Tips for cohabitating with a non-gamer.
The week I first started playing Final Fantasy VII is the same week that I almost lost my PlayStation for good. I was quite taken with the game and set up camp in the living room for a long weekend of marathon playing. At the same time I was so absorbed by it, the various bleeps, blips and button clicks were driving my partner crazy. It wasn’t until he (jokingly?) threatened to kick my PlayStation to the curb that I realized we’d need to come up with some kind of system if I wanted to get my game on and not drive him insane while doing so. In this article, I’ll share some tips from my home which allow time for my gaming while simultaneously keeping the peace.
1) If it’s financially feasible, try to have several gaming options available on multiple platforms. I have consoles hooked up in the living room, several games on the PC in the computer room and a decent collection of portable games for the PSP (PlayStation Portable). With these various options to choose from, I’m usually able to find something suitably entertaining to play without hogging the only television in the house. This is also good for those occasional times when I want to be by myself and do some gaming in solitude.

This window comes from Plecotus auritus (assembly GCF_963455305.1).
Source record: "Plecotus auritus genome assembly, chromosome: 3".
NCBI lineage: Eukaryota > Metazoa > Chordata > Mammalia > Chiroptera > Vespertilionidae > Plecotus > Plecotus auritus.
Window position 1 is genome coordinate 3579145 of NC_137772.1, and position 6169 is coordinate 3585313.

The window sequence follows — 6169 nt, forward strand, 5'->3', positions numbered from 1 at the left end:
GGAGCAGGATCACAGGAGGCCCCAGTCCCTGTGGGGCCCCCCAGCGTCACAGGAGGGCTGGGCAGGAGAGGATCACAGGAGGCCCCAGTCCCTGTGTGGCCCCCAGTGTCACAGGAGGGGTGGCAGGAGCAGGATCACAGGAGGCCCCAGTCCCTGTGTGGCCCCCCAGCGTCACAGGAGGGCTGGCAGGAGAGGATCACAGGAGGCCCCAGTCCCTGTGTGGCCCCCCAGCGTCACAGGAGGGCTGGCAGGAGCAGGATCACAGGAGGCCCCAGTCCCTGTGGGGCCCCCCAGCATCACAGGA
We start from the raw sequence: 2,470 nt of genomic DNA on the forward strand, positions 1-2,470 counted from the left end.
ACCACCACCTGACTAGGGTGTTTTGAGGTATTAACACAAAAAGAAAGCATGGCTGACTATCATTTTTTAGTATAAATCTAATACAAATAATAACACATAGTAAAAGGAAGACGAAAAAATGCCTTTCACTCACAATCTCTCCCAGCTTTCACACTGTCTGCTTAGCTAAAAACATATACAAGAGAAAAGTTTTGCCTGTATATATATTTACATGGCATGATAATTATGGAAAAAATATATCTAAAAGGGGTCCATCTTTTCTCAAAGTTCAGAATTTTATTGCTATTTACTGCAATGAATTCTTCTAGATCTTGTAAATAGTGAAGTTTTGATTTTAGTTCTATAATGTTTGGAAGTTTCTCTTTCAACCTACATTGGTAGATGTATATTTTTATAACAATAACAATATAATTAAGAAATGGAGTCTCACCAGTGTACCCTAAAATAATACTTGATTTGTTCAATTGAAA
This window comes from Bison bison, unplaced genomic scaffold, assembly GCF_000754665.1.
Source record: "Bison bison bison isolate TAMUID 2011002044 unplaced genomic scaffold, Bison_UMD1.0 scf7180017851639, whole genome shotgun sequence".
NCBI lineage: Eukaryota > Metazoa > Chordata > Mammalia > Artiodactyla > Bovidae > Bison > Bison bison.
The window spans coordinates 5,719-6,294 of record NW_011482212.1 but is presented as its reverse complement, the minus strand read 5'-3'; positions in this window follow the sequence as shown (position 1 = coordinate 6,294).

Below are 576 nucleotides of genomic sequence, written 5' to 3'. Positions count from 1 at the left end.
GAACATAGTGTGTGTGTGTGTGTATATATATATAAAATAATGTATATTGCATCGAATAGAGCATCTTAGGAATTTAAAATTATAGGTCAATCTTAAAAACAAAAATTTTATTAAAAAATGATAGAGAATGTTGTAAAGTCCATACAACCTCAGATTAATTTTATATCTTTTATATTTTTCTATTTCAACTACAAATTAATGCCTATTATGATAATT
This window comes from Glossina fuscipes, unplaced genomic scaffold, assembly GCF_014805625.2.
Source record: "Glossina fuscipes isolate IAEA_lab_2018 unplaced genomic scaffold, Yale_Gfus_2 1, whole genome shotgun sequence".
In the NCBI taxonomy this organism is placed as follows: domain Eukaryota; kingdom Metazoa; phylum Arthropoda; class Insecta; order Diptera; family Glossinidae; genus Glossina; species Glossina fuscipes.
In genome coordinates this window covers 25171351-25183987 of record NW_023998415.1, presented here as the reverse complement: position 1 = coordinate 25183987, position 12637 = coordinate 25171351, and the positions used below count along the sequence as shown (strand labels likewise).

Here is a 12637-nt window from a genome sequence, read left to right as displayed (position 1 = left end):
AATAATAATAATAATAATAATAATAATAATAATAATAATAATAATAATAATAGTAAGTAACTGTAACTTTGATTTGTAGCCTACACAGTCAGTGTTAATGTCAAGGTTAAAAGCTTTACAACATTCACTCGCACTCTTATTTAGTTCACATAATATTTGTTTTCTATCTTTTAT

2) Plan ahead of time and give advance warning for major new releases. If you *know* you’ll be completely hooked on a game and playing it a ton, let your partner know ahead of time. This gives them time to make alternate plans to be elsewhere, should they feel the need to do so. The inverse of that can also be useful in planning your gaming sessions, in that you can take advantage of times when you know your partner will be away for a trip to “geek out” (as I like to refer to it) without getting any static. My partner knows that I like an occasional weekend to myself and will take trips on his own every now and then (in pursuit of his own hobbies) to allow for that time.
3) Try to include your partner in your gaming hobby, if they’re at all interested (without pressuring them, of course). Add some casual games to your library and buy some additional controllers for your consoles. Your partner may not wind up playing Demon’s Souls any time soon, but you can still have lots of fun playing games like Rock Band or Mario Kart together (this is especially true when people are over for a party and a group of you and your friends can all play). I’ve also found that for more cinematic games (for example, Heavy Rain), it’s a lot of fun to play while your partner is watching you and contributing some amusing color commentary.
I hope these tips will prove somewhat helpful to you in negotiating the perils of living in a household with a non-gamer. The basis for all of them is mutual respect for one another’s feelings and allowing for space when it’s needed. Thanks for reading and happy gaming!